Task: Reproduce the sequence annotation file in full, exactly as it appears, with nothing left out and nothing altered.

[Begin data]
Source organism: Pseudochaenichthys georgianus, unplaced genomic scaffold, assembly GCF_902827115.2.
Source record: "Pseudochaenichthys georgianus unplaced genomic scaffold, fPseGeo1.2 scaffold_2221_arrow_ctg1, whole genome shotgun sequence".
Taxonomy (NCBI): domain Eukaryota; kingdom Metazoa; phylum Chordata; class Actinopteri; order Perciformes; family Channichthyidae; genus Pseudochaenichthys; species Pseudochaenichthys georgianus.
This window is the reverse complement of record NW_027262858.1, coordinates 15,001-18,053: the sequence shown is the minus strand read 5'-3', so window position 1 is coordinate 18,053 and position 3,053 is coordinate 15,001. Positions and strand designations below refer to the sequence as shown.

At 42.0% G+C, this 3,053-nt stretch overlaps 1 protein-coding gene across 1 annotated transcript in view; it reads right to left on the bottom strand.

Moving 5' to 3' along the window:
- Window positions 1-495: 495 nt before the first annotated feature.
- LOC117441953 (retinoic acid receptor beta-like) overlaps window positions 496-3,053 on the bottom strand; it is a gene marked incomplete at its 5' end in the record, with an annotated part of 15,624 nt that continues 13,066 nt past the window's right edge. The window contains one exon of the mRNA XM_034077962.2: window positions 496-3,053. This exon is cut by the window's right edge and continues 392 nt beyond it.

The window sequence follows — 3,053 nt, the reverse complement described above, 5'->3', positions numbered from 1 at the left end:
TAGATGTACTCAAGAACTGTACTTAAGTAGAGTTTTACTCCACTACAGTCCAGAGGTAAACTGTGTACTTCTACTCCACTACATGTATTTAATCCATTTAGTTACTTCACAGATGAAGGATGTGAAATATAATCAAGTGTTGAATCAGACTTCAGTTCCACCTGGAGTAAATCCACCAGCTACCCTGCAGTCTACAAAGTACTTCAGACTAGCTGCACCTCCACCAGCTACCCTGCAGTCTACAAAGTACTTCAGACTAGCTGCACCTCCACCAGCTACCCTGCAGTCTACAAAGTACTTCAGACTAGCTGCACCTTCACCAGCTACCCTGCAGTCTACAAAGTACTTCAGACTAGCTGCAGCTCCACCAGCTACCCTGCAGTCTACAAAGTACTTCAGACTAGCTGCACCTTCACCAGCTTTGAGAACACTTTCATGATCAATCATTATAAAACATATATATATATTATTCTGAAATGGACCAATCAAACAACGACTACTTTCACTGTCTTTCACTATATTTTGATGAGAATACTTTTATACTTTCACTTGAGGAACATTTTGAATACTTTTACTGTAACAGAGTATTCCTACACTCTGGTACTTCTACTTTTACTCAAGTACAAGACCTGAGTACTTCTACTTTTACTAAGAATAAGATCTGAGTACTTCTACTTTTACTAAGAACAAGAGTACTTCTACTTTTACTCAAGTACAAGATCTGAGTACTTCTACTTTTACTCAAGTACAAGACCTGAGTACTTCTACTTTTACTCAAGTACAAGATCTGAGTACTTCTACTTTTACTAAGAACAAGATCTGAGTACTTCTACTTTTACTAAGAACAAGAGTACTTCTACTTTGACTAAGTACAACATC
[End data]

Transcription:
Source organism: Pseudochaenichthys georgianus, unplaced genomic scaffold, assembly GCF_902827115.2.
Source record: "Pseudochaenichthys georgianus unplaced genomic scaffold, fPseGeo1.2 scaffold_2221_arrow_ctg1, whole genome shotgun sequence".
Taxonomy (NCBI): domain Eukaryota; kingdom Metazoa; phylum Chordata; class Actinopteri; order Perciformes; family Channichthyidae; genus Pseudochaenichthys; species Pseudochaenichthys georgianus.
This window is the reverse complement of record NW_027262858.1, coordinates 15,001-18,053: the sequence shown is the minus strand read 5'-3', so window position 1 is coordinate 18,053 and position 3,053 is coordinate 15,001. Positions and strand designations below refer to the sequence as shown.

At 42.0% G+C, this 3,053-nt stretch overlaps 1 protein-coding gene across 1 annotated transcript in view; it reads right to left on the bottom strand.

Moving 5' to 3' along the window:
- Window positions 1-495: 495 nt before the first annotated feature.
- LOC117441953 (retinoic acid receptor beta-like) overlaps window positions 496-3,053 on the bottom strand; it is a gene marked incomplete at its 5' end in the record, with an annotated part of 15,624 nt that continues 13,066 nt past the window's right edge. The window contains one exon of the mRNA XM_034077962.2: window positions 496-3,053. This exon is cut by the window's right edge and continues 392 nt beyond it.

The window sequence follows — 3,053 nt, the reverse complement described above, 5'->3', positions numbered from 1 at the left end:
TAGATGTACTCAAGAACTGTACTTAAGTAGAGTTTTACTCCACTACAGTCCAGAGGTAAACTGTGTACTTCTACTCCACTACATGTATTTAATCCATTTAGTTACTTCACAGATGAAGGATGTGAAATATAATCAAGTGTTGAATCAGACTTCAGTTCCACCTGGAGTAAATCCACCAGCTACCCTGCAGTCTACAAAGTACTTCAGACTAGCTGCACCTCCACCAGCTACCCTGCAGTCTACAAAGTACTTCAGACTAGCTGCACCTCCACCAGCTACCCTGCAGTCTACAAAGTACTTCAGACTAGCTGCACCTTCACCAGCTACCCTGCAGTCTACAAAGTACTTCAGACTAGCTGCAGCTCCACCAGCTACCCTGCAGTCTACAAAGTACTTCAGACTAGCTGCACCTTCACCAGCTTTGAGAACACTTTCATGATCAATCATTATAAAACATATATATATATTATTCTGAAATGGACCAATCAAACAACGACTACTTTCACTGTCTTTCACTATATTTTGATGAGAATACTTTTATACTTTCACTTGAGGAACATTTTGAATACTTTTACTGTAACAGAGTATTCCTACACTCTGGTACTTCTACTTTTACTCAAGTACAAGACCTGAGTACTTCTACTTTTACTAAGAATAAGATCTGAGTACTTCTACTTTTACTAAGAACAAGAGTACTTCTACTTTTACTCAAGTACAAGATCTGAGTACTTCTACTTTTACTCAAGTACAAGACCTGAGTACTTCTACTTTTACTCAAGTACAAGATCTGAGTACTTCTACTTTTACTAAGAACAAGATCTGAGTACTTCTACTTTTACTAAGAACAAGAGTACTTCTACTTTGACTAAGTACAACATC